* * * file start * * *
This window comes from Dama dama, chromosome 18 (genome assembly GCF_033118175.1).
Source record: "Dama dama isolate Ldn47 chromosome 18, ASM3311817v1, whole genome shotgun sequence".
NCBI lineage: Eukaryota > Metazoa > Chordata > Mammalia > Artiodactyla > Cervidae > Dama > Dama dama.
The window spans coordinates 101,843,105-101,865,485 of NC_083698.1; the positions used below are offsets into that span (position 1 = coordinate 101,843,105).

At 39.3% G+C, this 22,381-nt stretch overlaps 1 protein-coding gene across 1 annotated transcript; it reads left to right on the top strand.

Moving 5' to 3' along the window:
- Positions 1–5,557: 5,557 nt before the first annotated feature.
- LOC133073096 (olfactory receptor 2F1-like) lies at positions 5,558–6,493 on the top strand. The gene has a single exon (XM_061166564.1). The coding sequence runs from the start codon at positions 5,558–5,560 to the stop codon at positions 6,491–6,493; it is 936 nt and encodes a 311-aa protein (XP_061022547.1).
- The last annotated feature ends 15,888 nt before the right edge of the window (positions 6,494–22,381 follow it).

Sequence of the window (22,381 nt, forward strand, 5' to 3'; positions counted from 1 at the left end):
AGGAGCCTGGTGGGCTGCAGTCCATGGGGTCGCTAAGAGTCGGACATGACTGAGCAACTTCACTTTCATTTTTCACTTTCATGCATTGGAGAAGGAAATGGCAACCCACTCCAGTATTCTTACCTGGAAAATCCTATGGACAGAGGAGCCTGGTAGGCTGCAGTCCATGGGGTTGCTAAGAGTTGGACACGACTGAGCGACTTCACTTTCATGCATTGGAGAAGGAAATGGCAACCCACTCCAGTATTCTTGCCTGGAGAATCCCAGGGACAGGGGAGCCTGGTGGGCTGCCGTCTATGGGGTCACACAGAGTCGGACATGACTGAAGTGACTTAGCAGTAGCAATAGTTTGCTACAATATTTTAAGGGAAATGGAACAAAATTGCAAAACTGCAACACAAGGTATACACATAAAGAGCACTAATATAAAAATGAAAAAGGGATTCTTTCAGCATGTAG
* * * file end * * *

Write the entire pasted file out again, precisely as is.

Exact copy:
This window comes from Dama dama, chromosome 18 (genome assembly GCF_033118175.1).
Source record: "Dama dama isolate Ldn47 chromosome 18, ASM3311817v1, whole genome shotgun sequence".
NCBI lineage: Eukaryota > Metazoa > Chordata > Mammalia > Artiodactyla > Cervidae > Dama > Dama dama.
The window spans coordinates 101,843,105-101,865,485 of NC_083698.1; the positions used below are offsets into that span (position 1 = coordinate 101,843,105).

At 39.3% G+C, this 22,381-nt stretch overlaps 1 protein-coding gene across 1 annotated transcript; it reads left to right on the top strand.

Moving 5' to 3' along the window:
- Positions 1–5,557: 5,557 nt before the first annotated feature.
- LOC133073096 (olfactory receptor 2F1-like) lies at positions 5,558–6,493 on the top strand. The gene has a single exon (XM_061166564.1). The coding sequence runs from the start codon at positions 5,558–5,560 to the stop codon at positions 6,491–6,493; it is 936 nt and encodes a 311-aa protein (XP_061022547.1).
- The last annotated feature ends 15,888 nt before the right edge of the window (positions 6,494–22,381 follow it).

Sequence of the window (22,381 nt, forward strand, 5' to 3'; positions counted from 1 at the left end):
AGGAGCCTGGTGGGCTGCAGTCCATGGGGTCGCTAAGAGTCGGACATGACTGAGCAACTTCACTTTCATTTTTCACTTTCATGCATTGGAGAAGGAAATGGCAACCCACTCCAGTATTCTTACCTGGAAAATCCTATGGACAGAGGAGCCTGGTAGGCTGCAGTCCATGGGGTTGCTAAGAGTTGGACACGACTGAGCGACTTCACTTTCATGCATTGGAGAAGGAAATGGCAACCCACTCCAGTATTCTTGCCTGGAGAATCCCAGGGACAGGGGAGCCTGGTGGGCTGCCGTCTATGGGGTCACACAGAGTCGGACATGACTGAAGTGACTTAGCAGTAGCAATAGTTTGCTACAATATTTTAAGGGAAATGGAACAAAATTGCAAAACTGCAACACAAGGTATACACATAAAGAGCACTAATATAAAAATGAAAAAGGGATTCTTTCAGCATGTAG